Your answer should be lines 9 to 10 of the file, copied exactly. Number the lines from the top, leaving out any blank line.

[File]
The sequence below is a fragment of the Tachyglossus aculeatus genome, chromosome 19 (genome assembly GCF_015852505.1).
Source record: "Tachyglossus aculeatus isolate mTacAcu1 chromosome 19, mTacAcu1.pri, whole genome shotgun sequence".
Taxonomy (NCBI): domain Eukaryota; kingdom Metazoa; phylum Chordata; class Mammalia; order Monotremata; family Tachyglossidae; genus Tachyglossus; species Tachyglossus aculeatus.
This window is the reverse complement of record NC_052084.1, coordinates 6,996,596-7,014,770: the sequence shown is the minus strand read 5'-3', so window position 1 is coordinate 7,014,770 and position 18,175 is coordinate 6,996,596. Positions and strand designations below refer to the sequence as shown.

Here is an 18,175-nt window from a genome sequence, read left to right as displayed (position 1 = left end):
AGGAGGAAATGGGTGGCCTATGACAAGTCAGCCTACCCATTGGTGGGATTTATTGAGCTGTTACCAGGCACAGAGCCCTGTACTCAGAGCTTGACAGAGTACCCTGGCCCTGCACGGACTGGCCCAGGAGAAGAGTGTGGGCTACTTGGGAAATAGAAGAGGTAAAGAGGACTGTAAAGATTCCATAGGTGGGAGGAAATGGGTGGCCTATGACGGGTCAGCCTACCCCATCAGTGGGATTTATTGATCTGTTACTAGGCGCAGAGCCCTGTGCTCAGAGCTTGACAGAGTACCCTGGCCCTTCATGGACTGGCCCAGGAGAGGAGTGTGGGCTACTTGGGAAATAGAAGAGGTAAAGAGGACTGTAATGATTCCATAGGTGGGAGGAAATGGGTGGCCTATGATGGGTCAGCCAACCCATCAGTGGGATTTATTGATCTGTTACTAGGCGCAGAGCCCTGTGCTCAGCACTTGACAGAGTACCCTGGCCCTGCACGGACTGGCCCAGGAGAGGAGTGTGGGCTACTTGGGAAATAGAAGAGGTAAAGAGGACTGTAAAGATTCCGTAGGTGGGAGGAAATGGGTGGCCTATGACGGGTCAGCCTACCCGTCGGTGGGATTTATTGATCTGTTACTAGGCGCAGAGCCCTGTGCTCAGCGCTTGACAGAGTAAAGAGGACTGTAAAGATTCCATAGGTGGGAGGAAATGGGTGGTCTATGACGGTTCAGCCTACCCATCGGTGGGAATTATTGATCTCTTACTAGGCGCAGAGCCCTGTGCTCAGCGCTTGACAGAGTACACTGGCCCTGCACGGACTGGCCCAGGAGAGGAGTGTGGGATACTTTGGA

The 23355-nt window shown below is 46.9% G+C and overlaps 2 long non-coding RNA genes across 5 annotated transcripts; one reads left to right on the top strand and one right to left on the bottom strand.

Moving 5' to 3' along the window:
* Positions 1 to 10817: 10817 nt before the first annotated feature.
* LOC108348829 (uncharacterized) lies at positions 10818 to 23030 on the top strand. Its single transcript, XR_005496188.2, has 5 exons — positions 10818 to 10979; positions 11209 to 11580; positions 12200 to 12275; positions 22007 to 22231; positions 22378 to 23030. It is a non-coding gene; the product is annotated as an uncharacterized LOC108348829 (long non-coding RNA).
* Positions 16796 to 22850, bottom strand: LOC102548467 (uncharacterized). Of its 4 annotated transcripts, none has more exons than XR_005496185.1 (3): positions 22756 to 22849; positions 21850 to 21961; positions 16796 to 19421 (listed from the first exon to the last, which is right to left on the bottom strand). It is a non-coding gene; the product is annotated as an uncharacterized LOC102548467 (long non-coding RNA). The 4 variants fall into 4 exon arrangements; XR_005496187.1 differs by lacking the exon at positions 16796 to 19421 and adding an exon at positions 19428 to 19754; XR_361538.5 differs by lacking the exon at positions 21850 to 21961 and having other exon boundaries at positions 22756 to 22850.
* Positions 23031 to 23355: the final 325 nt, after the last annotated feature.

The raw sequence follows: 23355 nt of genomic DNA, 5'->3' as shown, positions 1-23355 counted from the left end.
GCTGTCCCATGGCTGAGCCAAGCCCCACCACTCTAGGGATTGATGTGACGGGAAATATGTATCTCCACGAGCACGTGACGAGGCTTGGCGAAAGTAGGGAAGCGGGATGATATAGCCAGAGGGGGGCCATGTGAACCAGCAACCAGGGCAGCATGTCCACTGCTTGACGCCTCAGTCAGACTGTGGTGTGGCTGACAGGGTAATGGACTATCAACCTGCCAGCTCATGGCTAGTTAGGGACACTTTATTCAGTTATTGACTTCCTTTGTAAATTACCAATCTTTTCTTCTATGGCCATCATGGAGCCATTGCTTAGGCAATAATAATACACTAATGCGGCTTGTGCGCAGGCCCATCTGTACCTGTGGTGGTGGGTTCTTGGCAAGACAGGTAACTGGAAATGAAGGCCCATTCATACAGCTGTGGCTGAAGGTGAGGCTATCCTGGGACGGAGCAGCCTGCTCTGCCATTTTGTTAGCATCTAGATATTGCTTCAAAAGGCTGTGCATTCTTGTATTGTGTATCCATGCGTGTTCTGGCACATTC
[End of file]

* Positions 1 to 10817: 10817 nt before the first annotated feature.
* LOC108348829 (uncharacterized) lies at positions 10818 to 23030 on the top strand. Its single transcript, XR_005496188.2, has 5 exons — positions 10818 to 10979; positions 11209 to 11580; positions 12200 to 12275; positions 22007 to 22231; positions 22378 to 23030. It is a non-coding gene; the product is annotated as an uncharacterized LOC108348829 (long non-coding RNA).